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Twitter: France leads world in battling abuse
When it comes to cracking down on abusive tweets, one country leads the way. Photo: Getty/AFP

Twitter: France leads world in battling abuse

Joshua Melvin · 7 Feb 2014, 13:08

Published: 07 Feb 2014 13:08 GMT+01:00

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Either France’s nanny state tendencies have run amok or it’s a vigorous defender of its most vulnerable citizens. Whatever the reason the country grabbed the dubious distinction of being the world’s top demander for the deletion of abusive tweets last year.

In the second half of 2013 French government agencies, police and rights organizations made 306 deletion requests to Twitter, according to the company’s transparency report released on Thursday.

The global total for that period was only 365, which means France accounted for a whopping 87 percent of all the requests.

One explanation for the number of demands made by French authorities centres around the number of homophobic tweets that were made in the year that France legalised gay marriage.

In August last year The Local reported that French authorities were investigating after a hashtag appeared under the title "Gays Must Die".

Speaking at the time government spokeswoman and Minister for Women’s Rights, Najat Vallaud-Belkacem took to Twitter herself to denounce the trend.

“I condemn homophobic tweets. Our work with Twitter and groups against homophobia, is essential,” she said.

A furious Alexandre Marcel from IDAHO (International Day Against Homophobia) told The Local at the time: “This is a completely blatant call for the death and murder of gay people. It is totally unacceptable,” 

“Twitter hasn’t deleted a single homophobic tweet, nor removed a single homophobic hashtag from its list of most popular trending terms.”

The rise in homophobic tweets and the pressure on French authorities to crack down on them could explain why most requests made to Twitter were made in the second half of the year. 

The country made only three deletion requests in the first six months of 2013.

Demands to delete tweets were not just made by official state bodies, organisations like gay rights group SOS-Homophobie, were also behind many requests, Le Monde reported. However Twitter did not provide a breakdown of where the requests came from.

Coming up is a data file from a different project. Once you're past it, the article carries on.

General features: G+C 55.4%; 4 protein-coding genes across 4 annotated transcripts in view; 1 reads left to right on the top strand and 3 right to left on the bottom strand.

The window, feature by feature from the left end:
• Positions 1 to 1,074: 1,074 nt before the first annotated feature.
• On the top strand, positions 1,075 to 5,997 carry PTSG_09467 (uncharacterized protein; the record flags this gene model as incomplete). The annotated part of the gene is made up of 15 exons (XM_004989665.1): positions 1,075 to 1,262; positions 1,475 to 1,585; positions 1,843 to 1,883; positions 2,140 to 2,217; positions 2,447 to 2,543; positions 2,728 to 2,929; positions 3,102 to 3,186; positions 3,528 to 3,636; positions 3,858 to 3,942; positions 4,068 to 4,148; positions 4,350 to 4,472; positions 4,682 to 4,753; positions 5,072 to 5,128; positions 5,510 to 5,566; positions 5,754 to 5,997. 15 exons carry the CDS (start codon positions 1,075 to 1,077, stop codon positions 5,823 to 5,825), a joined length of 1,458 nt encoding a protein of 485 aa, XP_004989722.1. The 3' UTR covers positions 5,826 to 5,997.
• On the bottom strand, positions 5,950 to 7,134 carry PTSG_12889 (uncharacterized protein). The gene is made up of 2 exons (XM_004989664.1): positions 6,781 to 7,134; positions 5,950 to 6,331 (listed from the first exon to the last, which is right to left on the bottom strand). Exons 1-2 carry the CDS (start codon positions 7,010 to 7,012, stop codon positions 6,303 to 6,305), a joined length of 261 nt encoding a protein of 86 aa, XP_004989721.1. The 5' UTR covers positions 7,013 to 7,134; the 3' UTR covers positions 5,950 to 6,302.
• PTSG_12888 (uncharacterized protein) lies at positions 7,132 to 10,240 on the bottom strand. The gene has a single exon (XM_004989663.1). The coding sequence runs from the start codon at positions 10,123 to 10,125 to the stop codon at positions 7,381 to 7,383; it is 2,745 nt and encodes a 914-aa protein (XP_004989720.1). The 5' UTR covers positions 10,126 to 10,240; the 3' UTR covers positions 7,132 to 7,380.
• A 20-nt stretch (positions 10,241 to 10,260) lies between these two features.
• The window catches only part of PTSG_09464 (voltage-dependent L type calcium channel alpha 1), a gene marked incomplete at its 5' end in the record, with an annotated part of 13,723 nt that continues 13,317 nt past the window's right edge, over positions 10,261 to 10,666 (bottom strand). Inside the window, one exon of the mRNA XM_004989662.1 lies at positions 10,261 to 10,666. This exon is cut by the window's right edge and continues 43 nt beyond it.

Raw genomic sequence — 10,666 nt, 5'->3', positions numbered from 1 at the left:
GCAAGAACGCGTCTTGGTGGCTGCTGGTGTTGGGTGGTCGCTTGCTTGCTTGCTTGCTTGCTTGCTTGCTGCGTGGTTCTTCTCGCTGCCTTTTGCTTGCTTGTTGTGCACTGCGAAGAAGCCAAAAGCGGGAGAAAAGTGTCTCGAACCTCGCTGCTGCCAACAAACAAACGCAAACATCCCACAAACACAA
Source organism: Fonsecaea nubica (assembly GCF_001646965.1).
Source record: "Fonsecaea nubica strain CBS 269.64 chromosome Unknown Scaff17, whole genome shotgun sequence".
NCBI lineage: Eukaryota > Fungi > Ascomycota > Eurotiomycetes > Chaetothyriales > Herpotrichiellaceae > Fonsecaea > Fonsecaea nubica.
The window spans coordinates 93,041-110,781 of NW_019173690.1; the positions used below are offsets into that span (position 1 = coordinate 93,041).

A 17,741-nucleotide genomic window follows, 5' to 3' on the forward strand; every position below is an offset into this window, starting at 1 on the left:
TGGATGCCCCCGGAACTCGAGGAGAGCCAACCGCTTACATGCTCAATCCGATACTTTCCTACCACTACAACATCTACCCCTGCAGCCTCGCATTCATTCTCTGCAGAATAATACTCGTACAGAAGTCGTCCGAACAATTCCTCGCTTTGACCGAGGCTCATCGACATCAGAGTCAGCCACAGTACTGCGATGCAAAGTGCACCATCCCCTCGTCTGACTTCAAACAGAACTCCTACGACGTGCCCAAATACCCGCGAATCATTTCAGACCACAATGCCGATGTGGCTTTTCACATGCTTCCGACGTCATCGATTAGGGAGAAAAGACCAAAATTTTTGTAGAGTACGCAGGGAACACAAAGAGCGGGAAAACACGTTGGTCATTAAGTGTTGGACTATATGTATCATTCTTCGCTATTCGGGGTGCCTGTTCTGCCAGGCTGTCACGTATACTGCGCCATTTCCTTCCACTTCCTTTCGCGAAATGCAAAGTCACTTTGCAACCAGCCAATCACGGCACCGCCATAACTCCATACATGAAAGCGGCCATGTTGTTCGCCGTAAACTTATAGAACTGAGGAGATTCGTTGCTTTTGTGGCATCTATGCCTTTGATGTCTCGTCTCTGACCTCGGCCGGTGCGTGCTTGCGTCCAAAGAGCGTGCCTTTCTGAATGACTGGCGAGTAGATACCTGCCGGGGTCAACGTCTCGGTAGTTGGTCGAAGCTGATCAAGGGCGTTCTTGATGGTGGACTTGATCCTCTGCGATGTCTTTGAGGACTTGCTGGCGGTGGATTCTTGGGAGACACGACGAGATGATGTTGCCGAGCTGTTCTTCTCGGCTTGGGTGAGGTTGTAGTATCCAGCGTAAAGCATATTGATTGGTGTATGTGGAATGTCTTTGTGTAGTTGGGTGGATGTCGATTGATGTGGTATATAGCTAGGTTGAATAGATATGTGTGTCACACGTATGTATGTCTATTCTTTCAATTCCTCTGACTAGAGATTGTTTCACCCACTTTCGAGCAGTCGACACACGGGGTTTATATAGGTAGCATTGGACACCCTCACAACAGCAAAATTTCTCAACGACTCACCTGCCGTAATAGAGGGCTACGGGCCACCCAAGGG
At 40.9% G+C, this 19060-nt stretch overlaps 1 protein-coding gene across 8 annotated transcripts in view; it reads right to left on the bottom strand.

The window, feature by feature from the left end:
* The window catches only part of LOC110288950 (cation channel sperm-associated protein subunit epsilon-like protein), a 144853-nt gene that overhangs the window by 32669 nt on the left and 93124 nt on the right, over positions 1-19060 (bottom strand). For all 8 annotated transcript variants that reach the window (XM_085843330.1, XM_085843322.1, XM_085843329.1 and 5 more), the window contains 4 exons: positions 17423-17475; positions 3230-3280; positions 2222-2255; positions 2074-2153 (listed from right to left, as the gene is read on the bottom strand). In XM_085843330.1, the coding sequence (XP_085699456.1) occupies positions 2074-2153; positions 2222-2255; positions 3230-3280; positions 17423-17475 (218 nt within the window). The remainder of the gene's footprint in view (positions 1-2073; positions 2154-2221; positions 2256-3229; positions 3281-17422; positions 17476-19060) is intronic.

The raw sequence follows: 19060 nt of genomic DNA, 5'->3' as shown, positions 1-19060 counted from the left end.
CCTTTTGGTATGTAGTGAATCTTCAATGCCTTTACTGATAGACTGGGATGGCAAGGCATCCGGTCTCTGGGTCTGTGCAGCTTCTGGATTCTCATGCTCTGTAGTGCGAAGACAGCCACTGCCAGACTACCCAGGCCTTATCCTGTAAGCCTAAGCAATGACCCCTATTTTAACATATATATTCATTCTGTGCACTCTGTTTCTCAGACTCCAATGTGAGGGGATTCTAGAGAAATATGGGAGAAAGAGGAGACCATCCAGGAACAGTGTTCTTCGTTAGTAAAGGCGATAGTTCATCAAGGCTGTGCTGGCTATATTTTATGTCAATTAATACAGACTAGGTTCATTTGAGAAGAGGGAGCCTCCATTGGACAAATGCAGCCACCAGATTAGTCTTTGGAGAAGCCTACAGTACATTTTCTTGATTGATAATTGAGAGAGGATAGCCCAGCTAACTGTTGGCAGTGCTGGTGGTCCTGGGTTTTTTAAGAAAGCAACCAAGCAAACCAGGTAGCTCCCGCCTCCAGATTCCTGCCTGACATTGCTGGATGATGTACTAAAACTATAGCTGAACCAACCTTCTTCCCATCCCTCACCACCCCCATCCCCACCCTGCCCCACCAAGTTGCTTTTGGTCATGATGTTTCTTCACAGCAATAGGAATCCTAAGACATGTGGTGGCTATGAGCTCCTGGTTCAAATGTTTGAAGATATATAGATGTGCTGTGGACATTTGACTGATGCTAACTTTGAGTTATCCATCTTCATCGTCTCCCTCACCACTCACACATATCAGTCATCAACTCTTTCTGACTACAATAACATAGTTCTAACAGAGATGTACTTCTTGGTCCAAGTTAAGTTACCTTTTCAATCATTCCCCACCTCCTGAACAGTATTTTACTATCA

Twitter has also came under pressure from French authorities in 2012 when a number of anti-Semitic hashtags were created

In October 2012, France's Union of Jewish Students lodged a legal complaint to try to force twitter to take down many offending tweets that had flooded the site under the hashtag #unbonjuif (#agoodjew), with examples including: "#agoodjew is a dead Jew".

In the end the French government was spurred into action and in January 2013 a court ordered the social media giant, to turn over user info on the offending accounts.

Twitter said however it only granted about a third of the deletion requests, which meant 133 tweets were pulled from the network on France’s behalf in the last half of 2013. 

Even without France the number of deletion requests has been growing each year. Twitter said it got only six requests from the whole world in the first half of 2012. 

The same goes for user info inquiries which climbed from 849 at the start of 2013 to 1,410 in in the second half of 2014.

It's also interesting to note that France asked 57 times for Twitter to hand over personal data on users in the last half of 2013, which put in in the top of five of countries making similar requests. The United States led the pack with 833 requests for users' personal details that period.

For a French internet watchdog  group the use of deletion requests were manisfestations of a troubling trend toward silencing the public debate online.

"If it had only been requests from judicial authorities, it would have been worrying trend because we increasingly and reflexively use censorship," Co-founder of La Quadrature du Net Jérémie Zimmermann told The Local.

"But what this report shows is that it’s also the administrative authorities and that makes these figures even scarier. This censorship is more and more in the hands of people who are not judges." 

Joshua Melvin (joshua.melvin@thelocal.com)

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